Does a strong market mean a recovering economy?
MSN Money's Anthony Mirhaydari explains how new records on Wall Street may not add up to an improved financial landscape.
In the video below, MSN Money's Anthony Mirhaydari explains why, despite all the recent headlines about the stronger market, the overall economy may not be following suit.
On Oct. 9, 2007, the S&P 500 closed at 1,565.15. And it didn't brake that record until last Thursday -- when it finally closed about two points higher at its new, all-time high.
U.S. stocks fell apart in 2008 and 2009, as the U.S. economy has entered the Great Recession. Recovery has been slow going, and often amid concerns of double-dip recession. And financial woes haven't been limited to North America. Across the pond, Europe remains a mess and the U.K. is in its triple-dip recession.
So is the strengthening stock market an indication of a finally recovering economy? Not so fast, says Mirhaydari. Yes, the headline numbers sound great, but digging just a little bit underneath the surface reveals a much different picture.
Especially disturbing, Mirhaydari notes, is the situation in the U.S. labor market, where there is a still a job recession and much more is yet to be done.
The discussion about the strengthening market and the economy continues over at MSN Money's Facebook community.
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The market itself is just an illusion now, so, how can it possibly be an indicator of our economy?
What I’d like to know is how I’m supposed to run my magic show in Vegas when all the scoundrels on Wall Street have cornered the market in blue smoke and mirrors.
Wall street and the current economy is just one big April fool's joke!
What is really sad is by the end of the decade, the U.S. should/will be self-sufficient in the energy market and we will be exporting oil to other countries which in turn means that billion or even trillions of dollars will be flowing into this country.
Does that mean we will be fiscally responsible with all that money? No, I don't think so as we will continue to run up hugh deficits and Government will spend more of our money but the biggest crook of all is Big Business/Wall Street/Banks will demand bigger profits for the shareholders and will still continue to downsize the little people.
In the 1950's, we had 200 million Americans with 70 million of them working. Today, we have 320 million Americans with with 165 million working. How many more jobs can we create? Gone are the days where you stay at a company your whole career and get benefits. Now we have to pay for our own benefits.
We have to take back America from the greedy rich and big business but it will take all of us to do so. Buy a house to live in, and don't treat it as an investment. Stop buying new cars every other year. Start putting away money for the future. Stop trying to keep up with the Jones and take care of you and your family. You never deserve anything in life but you have to earn it.
"These small manufacturing data analysis means small market pullbacks that should be short lived."
says Financial Advisor Rank Amature of Brokerage house Dewey, Cheetum and Howe Capital LLC.
What we need is an inflation-adjusted measure of the stock market taking into the account the three fold increase in the money supply provided by the fed and spineless/brainless politicians who allowed it.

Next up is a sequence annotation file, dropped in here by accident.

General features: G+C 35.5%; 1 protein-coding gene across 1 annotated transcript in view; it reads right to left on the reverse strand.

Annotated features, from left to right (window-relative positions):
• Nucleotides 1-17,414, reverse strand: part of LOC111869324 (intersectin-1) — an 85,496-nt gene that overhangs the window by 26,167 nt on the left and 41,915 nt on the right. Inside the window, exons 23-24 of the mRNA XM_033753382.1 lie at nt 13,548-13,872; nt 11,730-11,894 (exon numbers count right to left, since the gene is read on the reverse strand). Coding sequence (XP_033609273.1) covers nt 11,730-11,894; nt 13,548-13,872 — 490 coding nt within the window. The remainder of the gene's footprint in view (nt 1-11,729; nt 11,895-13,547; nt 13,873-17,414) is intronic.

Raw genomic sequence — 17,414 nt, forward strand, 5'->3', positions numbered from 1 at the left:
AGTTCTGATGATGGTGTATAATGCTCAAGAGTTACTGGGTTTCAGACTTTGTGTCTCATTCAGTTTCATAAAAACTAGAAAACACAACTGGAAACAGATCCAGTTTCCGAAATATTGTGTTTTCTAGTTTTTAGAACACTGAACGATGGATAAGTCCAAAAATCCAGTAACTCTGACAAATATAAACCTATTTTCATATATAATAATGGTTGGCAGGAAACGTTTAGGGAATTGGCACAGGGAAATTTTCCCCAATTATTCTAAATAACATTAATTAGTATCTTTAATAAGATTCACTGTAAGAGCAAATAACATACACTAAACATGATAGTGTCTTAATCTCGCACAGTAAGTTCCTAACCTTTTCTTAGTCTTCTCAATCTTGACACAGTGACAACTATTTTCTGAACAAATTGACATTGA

If you do this the market isn;t the market closer to 5,000?
The Markets seem to be where maybe they should be...?
Many Economic "trailing indicators are coming along.."
But there are also other indicators that show the Markets and many stocks are overbought..
IQ...........I've walked on Wall Street....I know where it is at.
Where dreams and fortunes are made and/or taken away..
Not like Wall St., in a town near us, where there are about 20 Trailers or Mobile homes.
IQ168....Maybe you meant to say..."The ' Economy ' and Wall St. are not same thing"??
Instead of: " the stock market has absolutely nothing to do with Wall St."
For some strange reason, I think they are pretty much the same thing...Just sayin'
"Especially disturbing, Mirhaydari notes, is the situation in the U.S. labor market, where there is a still a job recession and much more is yet to be done."
Eh. This is kind of misleading. Job market has been slowly getting better since 2009. A "recession" is characterized by negative growth, jobs don't fit that discription. So yes, unemployment is still too high. But big picture wise, it's gradually, slowly, getting better. (as part of the business cycle, not due to anything our idiot potus did). This means that earnings, on average, should gradually, slowly get better as well. The real question is, are all the earnings gains already factored in? or not?
Perhaps when the day finally comes that unemployment is low, Anthony will be telling we should buy stocks. Only problem is, unemployment historically trends in cycles, so really that will be when it's time to get out. (especially, considering the interest rate tsunami headed our way once the feds decide thier about face.)
I've said for at least 3-4 years that a strong market doesn't always relate to a strong economy.....
The Economy is the trailing indicator....And this recovery has been a snail sitting at the crossroads.
Today the DOW was flat..
The S&P back down under it's record close..
The Nasdq...down a little futher..
But the RUT was down almost 1.4%...
And several Stocks/Companies were down 1.5 -2+%...hmmmm.
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The idea of US crude being a shelter from turmoil abroad may not be as far fetched as it seems.
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